Russian Mine to Supply Uranium to Junta?


The UN Secretary General Ban Ki-moon’s controversial two-day trip to military-ruled Burma to discuss the continued detention of Aung San Suu Kyi and conditions in the country prior to the 2010 elections has been widely criticized as a failure. Eight previous diplomatic visits by UN envoy Ibrahim Gambari also failed to dent the intransigence of the military regime.

However, the reason for the UN’s inability to effect positive change in Burma has less to do with these failed diplomatic visits than with the remaining obstacles at the UN Security Council.

Conventional wisdom suggests that China’s permanent seat on the Security Council and its policy of non-interference in Burma, a policy no doubt underscored by Chinas well-documented interest in maintaining access to Burma’s natural resources, has prevented effective UN action on Burma.

Much less attention, however, has been paid to the obstacle posed by Russia. Like China, Russia has a permanent seat on the Security Council and also blocked a 2007 UN draft resolution that would have applied enormous pressure on the regime. Russia also has interests in Burma’s natural resources, and perhaps in cooperating with the regime’s increasingly public nuclear ambitions.

Since 2006, I have been monitoring an iron ore mining project unfolding around my village in a remote ethnic Pa-O area in war torn Shan State, led by the state-owned Russian company Tyazhpromexport.

The company has invested upwards of US$150 million and is constructing an iron processing plant only 10 kilometers from the Burmese Army’s Eastern Command. This command is responsible for fighting in several areas of Shan State, and Burmese army soldiers have raped, beaten, mutilated, tortured and murdered civilians in their ongoing suppression of ethnic minorities. I, my colleagues, and other organizations have documented these abuses.

The Russian processing plant, which is sited in the Hopone Valley located at the east of the Shan State capital of Taunggyi, is expected to be completed by the end of the year. It is equipped with underground bunkers and is surrounded by two ten-feet-high cement walls and barbed wire.

The direct impact of the project has already been severe: 55 people have been forcibly relocated out of three villages to make way for the factory, and 11,000 acres of farmlands have been confiscated by local authorities on behalf of the company. Complaints by the villagers to local government offices were summarily dismissed.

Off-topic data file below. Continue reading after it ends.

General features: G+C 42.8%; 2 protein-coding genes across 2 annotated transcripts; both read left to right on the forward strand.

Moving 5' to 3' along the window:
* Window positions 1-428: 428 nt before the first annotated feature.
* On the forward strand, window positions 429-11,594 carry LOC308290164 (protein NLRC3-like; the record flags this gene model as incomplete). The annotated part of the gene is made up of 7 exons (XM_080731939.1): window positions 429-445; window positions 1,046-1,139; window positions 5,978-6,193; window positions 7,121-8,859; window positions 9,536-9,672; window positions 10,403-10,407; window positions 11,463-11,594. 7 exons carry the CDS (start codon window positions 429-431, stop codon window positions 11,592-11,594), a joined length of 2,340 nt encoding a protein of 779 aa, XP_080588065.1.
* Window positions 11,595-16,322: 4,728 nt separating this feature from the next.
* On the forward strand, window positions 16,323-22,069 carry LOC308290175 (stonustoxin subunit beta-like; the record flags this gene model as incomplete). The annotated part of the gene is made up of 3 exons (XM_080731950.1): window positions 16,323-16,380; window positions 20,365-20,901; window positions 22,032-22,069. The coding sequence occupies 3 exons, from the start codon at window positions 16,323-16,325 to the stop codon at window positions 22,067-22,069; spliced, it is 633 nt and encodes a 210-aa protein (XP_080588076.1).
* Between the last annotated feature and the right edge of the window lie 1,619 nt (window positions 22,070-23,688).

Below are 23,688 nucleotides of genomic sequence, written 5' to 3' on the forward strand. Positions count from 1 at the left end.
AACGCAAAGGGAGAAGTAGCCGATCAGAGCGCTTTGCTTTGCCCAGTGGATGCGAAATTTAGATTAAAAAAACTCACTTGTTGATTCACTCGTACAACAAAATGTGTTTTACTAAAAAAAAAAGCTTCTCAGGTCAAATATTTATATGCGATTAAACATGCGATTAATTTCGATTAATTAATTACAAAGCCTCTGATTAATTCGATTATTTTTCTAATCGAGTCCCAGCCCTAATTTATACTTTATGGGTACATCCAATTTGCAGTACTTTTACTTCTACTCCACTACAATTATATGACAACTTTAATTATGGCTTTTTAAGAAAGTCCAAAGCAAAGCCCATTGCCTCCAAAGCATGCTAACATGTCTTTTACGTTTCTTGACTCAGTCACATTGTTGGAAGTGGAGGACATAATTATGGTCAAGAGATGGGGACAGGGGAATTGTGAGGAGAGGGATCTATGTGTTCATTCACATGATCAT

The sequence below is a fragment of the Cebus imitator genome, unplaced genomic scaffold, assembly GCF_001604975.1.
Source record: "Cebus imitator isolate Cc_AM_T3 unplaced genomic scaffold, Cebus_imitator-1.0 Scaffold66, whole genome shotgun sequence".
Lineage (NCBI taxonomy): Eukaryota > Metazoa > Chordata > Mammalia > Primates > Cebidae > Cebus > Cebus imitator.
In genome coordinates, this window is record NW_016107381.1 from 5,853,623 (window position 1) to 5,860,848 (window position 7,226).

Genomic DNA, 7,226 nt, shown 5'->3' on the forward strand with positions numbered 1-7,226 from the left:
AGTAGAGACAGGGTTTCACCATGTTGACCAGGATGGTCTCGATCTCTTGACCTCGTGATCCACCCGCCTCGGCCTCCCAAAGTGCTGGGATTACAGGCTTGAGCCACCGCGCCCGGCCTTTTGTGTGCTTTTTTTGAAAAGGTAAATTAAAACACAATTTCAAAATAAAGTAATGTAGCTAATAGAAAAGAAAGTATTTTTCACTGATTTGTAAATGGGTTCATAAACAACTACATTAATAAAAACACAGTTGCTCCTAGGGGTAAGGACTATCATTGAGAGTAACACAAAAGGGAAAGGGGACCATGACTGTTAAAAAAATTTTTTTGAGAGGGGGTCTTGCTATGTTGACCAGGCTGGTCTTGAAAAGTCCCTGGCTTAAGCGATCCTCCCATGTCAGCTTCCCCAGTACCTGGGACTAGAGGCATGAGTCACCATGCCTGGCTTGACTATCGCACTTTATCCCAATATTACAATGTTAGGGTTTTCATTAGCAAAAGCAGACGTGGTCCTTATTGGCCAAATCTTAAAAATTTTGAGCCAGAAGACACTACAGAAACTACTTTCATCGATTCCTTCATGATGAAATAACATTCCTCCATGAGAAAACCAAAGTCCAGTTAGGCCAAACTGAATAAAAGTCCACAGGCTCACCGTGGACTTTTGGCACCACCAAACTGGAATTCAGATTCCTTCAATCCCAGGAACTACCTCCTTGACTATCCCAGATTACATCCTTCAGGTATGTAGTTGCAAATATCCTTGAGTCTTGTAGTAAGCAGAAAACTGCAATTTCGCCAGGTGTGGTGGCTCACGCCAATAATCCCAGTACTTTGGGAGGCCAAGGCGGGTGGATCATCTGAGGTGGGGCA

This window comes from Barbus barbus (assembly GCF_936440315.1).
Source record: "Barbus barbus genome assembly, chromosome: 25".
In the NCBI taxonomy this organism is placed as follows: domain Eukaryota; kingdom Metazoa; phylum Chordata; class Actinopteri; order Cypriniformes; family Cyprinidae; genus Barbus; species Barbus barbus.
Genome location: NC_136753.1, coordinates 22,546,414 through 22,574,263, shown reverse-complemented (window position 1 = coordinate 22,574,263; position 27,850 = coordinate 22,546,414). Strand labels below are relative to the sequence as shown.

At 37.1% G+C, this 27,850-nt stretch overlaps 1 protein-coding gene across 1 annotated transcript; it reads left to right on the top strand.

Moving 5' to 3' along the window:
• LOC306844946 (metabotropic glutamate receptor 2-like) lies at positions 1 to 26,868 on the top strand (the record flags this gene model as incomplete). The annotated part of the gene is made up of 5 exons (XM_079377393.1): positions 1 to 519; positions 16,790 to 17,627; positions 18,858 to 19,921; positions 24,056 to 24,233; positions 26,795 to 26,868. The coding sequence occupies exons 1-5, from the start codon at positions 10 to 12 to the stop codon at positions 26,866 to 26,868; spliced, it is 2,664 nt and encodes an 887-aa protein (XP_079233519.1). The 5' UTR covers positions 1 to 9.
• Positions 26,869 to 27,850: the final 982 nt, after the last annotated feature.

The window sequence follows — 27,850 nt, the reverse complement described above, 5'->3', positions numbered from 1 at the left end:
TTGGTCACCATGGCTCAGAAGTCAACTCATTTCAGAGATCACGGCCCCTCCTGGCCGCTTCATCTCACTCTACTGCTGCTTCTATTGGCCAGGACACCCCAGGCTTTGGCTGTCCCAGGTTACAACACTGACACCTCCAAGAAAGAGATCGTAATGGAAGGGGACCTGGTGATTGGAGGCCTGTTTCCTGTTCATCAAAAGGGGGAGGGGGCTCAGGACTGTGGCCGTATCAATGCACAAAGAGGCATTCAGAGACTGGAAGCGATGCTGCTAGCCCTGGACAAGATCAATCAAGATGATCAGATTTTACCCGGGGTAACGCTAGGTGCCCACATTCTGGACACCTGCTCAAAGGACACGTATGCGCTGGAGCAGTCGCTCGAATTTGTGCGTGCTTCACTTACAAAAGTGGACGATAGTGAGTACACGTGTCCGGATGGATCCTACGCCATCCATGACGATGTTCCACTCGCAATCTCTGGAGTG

Preparations for the first of a series of open pit mines in the area by Tyazhpromexport have also begun. Barring a radical change in the way the regime and its corporate partners do business, the forced relocation of approximately 7,000 ethnic Pa-O people living directly around the site is all but certain.

Erosion and the release of mining waste into our main water source, the Thabet Stream, is also a serious concern. This would affect 35,000 people downstream. The company is already diverting the stream to their factory, leading to unusually low water levels this year.

However, there is an even more serious aspect to this operation. In May 2007, one year after Tyazhpromexport declared its involvement in the iron ore project, Russia’s atomic energy agency Rosatom announced that it had reached a deal for cooperation with the Burmese regime on a nuclear program. No further information about this nuclear cooperation has been made public, but suspicions are rife that it is linked to the Hopone Valley mining project.

Local people in my community are worried. Uranium occurs naturally alongside iron ore and the military regime’s Ministry of Energy has acknowledged the existence of uranium deposits in Burma. Extreme travel restrictions have been imposed against local people by the Burma Army around the iron project, and there has been an almost complete lack of public information about the project, to a degree unusual even for the reclusive Burmese regime. Local villagers have quietly heard from staff insiders that the factory will be used to process both iron and uranium.

The Burmese regime’s nuclear ambitions are no secret. For years it has been sending students to Russia to study nuclear technology, and it has normalized relations with North Korea, the world's problem child playing with nuclear arms, despite a problematic history between the two nations. Recently, The US tracked a North Korean ship that was thought to be headed for Burma’s shores with arms and ammunitions, in violation of a UN Security resolution against Pyongyang. The vessel turned around and returned to North Korea.
Japanese authorities arrested three men in June for allegedly attempting to send weapons-making technology to Burma at the behest of North Korean agents, and photos have been distributed showing an intricate tunnel system throughout Burma being constructed with North Korea’s help.

The idea that a Russian firm might be quietly mining uranium in the country is by no means so far-fetched.

Whatever the case, the widespread human rights abuses connected to the project are no less worrying.

We don’t expect Ban Ki-moon’s visit to change our plight in any significant way. What is really needed is a way to subvert the so-called policies of “non-interference” at the UN Security Council so it can do its job to protect against the military regime’s ongoing threats to international peace and security.

Khun Chan Khe is an ethnic Pa-O and the General Secretary of the Thailand-based Pa-O Youth Organization (PYO). Recently the PYO released firsthand documentation on the Russian-led mining project in a report entitled “Robbing the Future.”

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